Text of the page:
The distribution and diversity of nucleoside N-deoxyribosyltransferase among lactic acid bacteria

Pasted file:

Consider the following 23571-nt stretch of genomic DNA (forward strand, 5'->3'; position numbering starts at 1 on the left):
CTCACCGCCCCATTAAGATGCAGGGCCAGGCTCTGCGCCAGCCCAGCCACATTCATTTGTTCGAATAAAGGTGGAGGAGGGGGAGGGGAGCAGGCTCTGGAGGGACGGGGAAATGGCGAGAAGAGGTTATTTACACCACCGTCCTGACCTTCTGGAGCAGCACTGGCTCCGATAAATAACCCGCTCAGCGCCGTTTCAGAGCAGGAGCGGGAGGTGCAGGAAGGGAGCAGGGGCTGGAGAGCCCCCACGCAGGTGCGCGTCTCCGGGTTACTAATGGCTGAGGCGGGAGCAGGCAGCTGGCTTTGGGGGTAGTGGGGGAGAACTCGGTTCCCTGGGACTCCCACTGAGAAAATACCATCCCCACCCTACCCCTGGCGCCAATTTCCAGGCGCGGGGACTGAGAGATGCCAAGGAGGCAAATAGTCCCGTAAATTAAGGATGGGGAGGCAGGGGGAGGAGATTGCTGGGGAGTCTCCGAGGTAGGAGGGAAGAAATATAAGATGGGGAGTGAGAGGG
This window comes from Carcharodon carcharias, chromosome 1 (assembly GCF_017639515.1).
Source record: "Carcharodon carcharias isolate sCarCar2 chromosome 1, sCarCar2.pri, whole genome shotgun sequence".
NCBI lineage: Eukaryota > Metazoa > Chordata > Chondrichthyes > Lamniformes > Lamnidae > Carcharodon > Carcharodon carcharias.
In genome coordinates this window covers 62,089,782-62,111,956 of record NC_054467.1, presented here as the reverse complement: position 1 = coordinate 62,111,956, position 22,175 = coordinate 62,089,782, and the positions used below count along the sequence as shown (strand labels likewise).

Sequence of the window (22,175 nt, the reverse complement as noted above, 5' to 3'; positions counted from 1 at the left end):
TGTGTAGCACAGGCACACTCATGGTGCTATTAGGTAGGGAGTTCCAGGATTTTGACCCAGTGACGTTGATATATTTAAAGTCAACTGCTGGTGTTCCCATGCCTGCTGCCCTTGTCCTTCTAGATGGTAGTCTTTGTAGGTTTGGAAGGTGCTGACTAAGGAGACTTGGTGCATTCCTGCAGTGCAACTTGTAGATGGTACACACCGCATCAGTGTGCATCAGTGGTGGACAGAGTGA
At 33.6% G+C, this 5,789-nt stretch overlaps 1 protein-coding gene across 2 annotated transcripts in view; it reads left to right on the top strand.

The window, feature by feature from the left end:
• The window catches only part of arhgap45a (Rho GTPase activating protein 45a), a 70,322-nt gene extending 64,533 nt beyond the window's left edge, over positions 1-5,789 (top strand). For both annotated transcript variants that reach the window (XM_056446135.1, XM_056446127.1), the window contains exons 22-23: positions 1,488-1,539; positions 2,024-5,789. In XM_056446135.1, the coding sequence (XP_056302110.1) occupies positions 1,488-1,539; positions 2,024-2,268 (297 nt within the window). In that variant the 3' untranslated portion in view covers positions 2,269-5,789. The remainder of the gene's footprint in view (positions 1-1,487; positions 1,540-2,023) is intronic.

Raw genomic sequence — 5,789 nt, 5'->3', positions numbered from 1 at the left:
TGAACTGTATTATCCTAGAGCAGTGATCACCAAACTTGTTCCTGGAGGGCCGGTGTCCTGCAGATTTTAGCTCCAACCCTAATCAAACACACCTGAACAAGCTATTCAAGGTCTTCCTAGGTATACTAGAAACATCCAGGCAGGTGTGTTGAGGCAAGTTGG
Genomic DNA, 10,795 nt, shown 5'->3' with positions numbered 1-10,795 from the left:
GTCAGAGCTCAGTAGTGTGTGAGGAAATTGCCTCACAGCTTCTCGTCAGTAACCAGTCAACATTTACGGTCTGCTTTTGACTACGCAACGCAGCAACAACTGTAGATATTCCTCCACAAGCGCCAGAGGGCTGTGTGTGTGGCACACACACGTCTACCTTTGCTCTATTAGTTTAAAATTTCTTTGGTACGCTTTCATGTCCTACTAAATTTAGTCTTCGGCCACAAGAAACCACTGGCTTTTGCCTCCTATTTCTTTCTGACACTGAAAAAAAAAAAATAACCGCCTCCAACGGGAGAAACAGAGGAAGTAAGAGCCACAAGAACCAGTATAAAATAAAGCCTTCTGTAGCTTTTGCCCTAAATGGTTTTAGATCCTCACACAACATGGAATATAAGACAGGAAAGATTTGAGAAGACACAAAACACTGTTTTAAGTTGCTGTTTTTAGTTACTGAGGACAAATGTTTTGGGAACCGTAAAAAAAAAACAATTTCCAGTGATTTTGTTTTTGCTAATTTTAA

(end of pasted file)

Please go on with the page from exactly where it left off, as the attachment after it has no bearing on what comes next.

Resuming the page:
Nucleoside N-deoxyribosyltransferases are capable of synthesising stereoand regioselectively a variety of 2'-deoxy- and 2', 3'-dideoxyribonucleosides. These compounds could be effective as inhibitors of reverse transcriptase, by acting as DNA chain terminators. The enzyme has been found previously only in a small number of microorganisms of the genus Lactobacillus. In the present study, phosphate-independent nucleoside N-deoxyribosyltransferase activity was detected in cell-free extracts from the genera Aerococcus, Pediococcus, LeuconostocS, treptococcus, Lactococcus and also more widely among the subgroups of Lactobacillus. From this screening study, it was found that only purine-specific N-deoxyribosyltransferase activity was present in Lactobacillus salivarius subsp. salivarius, suggesting that this strain lacked an enzyme analogous to N-deoxyribosyltransf erase II. Leucollostoc mesenteroides subsp. cremoris was found to express the highest N-deoxyribosyltransferase specific activity towards pyrimidines and purines. As N-deoxyribosyltransferase activity had not been detected in strains of Leuconostocb efore, the enzyme was purified and characterised from Leu. mesenteroidess ubsp. cremoris. A single multifunctional enzyme capable of carrying out the transfer of the deoxyribosyl moiety from either pyrimidine or purine nucleosides to either pyrimidine or purine bases was found to be present in this strain of Leucoizostoc.A. four-step procedure employing affinity chromatography was used to purify the enzyme to homogeneity. Kinetic studies carried out on the purified enzyme showed that the transfer reactions ocurred via a ping-pong mechanism. Evidence was also provided by radiolabelling studies of a glycosyl-enzyme intermediate forming when the first substrate, the nucleoside donor, bound to the enzyme.